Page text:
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Perceived social support and parental education as determinants of adolescents' physical activity and eating behaviour: A cross-sectional survey

Glozah, FN and Pevalin, DJ (2015) 'Perceived social support and parental education as determinants of adolescents' physical activity and eating behaviour: A cross-sectional survey.' International Journal of Adolescent Medicine and Health, 27 (3). 253 - 259. ISSN 0334-0139

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Abstract

© 2015 by De Gruyter. Purpose: To examine the role of perceived social support and parental education on physical activity and eating behaviour of Ghanaian adolescents. Methods: Seven hundred and seventy Senior High School students (504 boys and 266 girls) between the ages of 14-21 years participated by completing questionnaires on perceived social support, physical activity and eating behaviour. The highest education attained by either parent or guardian was also obtained. Multivariate analysis of covariance was the main statistical test used to analyse the data. Results: The results showed significant gender differences in physical activity and eating behaviour combined, with boys more likely to engage in physical activity than girls, and girls also more likely to engage in healthy eating behaviour than boys, albeit the effect was not statistically significant. While perceived social support had a significant positive effect on eating behaviour and physical activity, parental education had a significant effect only on eating behaviour but not physical activity. Conclusion: Perceived social support from family coupled with parental education provides more opportunities for adolescents to engage in healthy eating behaviour. Also, parents' educational attainment alone does not necessarily guarantee that adolescents will engage in physical activity; providing the needed social support and conducive home environment is more likely to induce physical activity behaviours. Finally, physical activity and eating behaviour should not be construed as alternative health behaviours as suggested by gender differentials in these health behaviours.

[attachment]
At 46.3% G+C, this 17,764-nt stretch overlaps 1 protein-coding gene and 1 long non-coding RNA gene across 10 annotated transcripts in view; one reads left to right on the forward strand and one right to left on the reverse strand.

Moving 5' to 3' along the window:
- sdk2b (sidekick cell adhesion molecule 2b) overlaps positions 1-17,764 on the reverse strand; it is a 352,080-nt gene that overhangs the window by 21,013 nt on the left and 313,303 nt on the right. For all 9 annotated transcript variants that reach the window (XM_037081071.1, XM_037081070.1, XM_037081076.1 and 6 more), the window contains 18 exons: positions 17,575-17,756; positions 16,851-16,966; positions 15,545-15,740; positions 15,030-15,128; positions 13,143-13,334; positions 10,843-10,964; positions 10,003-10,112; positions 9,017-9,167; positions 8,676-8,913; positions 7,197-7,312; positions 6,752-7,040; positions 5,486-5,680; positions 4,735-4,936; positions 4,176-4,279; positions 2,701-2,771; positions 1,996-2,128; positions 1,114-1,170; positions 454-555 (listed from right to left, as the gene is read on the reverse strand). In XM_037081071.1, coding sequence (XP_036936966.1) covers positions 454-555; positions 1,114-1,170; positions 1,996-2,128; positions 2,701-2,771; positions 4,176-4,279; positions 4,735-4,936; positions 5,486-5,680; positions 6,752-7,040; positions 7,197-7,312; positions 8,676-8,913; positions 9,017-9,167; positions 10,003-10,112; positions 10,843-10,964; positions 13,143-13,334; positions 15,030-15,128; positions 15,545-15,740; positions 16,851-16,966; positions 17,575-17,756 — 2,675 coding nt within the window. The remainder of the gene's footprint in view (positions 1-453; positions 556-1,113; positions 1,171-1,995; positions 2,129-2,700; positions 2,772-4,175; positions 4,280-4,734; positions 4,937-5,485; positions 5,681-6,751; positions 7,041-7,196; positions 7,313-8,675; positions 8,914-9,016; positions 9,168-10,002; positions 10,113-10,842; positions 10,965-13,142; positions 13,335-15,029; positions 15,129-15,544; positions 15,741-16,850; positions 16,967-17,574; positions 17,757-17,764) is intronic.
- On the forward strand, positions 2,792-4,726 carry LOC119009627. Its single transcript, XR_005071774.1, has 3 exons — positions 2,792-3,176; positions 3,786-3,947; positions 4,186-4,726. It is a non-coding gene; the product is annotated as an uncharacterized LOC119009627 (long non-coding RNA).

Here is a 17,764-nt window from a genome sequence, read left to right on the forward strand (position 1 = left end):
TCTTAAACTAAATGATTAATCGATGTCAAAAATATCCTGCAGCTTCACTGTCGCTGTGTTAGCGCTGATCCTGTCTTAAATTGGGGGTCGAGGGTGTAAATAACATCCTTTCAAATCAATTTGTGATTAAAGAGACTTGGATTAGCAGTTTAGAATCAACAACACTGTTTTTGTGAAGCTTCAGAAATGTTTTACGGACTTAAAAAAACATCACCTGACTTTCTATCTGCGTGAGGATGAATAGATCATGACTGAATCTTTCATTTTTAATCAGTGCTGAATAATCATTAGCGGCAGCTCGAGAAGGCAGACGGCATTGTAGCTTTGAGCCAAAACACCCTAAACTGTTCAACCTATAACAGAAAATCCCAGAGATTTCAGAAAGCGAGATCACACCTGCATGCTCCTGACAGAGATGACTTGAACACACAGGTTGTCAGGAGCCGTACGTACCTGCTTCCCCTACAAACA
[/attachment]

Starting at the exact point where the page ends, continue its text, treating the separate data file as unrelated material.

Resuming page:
Item Type: Article
Subjects: H Social Sciences > H Social Sciences (General)
Divisions: Faculty of Social Sciences > Sociology, Department of
Depositing User: Jim Jamieson
Date Deposited: 11 Feb 2015 10:58
Last Modified: 23 Jan 2019 05:16
URI: http://repository.essex.ac.uk/id/eprint/12833

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